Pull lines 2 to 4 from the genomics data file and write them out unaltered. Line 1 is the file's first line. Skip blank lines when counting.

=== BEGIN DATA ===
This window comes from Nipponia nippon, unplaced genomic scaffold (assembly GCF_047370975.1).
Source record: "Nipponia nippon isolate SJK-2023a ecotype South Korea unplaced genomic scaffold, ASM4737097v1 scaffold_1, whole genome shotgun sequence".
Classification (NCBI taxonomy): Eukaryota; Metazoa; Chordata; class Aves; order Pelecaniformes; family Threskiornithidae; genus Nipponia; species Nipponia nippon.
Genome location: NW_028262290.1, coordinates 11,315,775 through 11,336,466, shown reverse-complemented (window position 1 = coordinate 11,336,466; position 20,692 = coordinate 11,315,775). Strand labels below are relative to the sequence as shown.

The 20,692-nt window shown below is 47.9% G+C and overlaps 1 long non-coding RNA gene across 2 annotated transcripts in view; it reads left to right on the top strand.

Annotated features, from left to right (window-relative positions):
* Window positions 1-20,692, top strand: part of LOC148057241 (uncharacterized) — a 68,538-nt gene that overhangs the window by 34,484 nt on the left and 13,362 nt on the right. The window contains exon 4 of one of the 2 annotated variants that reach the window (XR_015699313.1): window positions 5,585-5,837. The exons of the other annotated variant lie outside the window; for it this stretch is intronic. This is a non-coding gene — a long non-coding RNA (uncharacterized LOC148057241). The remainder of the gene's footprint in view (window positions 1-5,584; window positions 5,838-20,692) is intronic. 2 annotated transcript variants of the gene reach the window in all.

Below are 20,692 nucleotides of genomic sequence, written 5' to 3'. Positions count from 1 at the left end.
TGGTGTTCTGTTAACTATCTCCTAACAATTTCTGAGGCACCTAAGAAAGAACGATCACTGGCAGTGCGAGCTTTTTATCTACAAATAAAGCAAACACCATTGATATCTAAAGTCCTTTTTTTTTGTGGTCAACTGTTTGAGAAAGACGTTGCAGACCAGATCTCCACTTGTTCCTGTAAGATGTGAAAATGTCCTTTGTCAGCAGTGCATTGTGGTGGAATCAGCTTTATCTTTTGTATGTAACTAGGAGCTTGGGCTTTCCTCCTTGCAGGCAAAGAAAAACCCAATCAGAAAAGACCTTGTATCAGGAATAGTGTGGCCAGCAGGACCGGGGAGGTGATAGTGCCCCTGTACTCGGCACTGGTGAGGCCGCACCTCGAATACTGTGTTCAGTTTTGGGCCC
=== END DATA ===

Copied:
Source record: "Nipponia nippon isolate SJK-2023a ecotype South Korea unplaced genomic scaffold, ASM4737097v1 scaffold_1, whole genome shotgun sequence".
Classification (NCBI taxonomy): Eukaryota; Metazoa; Chordata; class Aves; order Pelecaniformes; family Threskiornithidae; genus Nipponia; species Nipponia nippon.
Genome location: NW_028262290.1, coordinates 11,315,775 through 11,336,466, shown reverse-complemented (window position 1 = coordinate 11,336,466; position 20,692 = coordinate 11,315,775). Strand labels below are relative to the sequence as shown.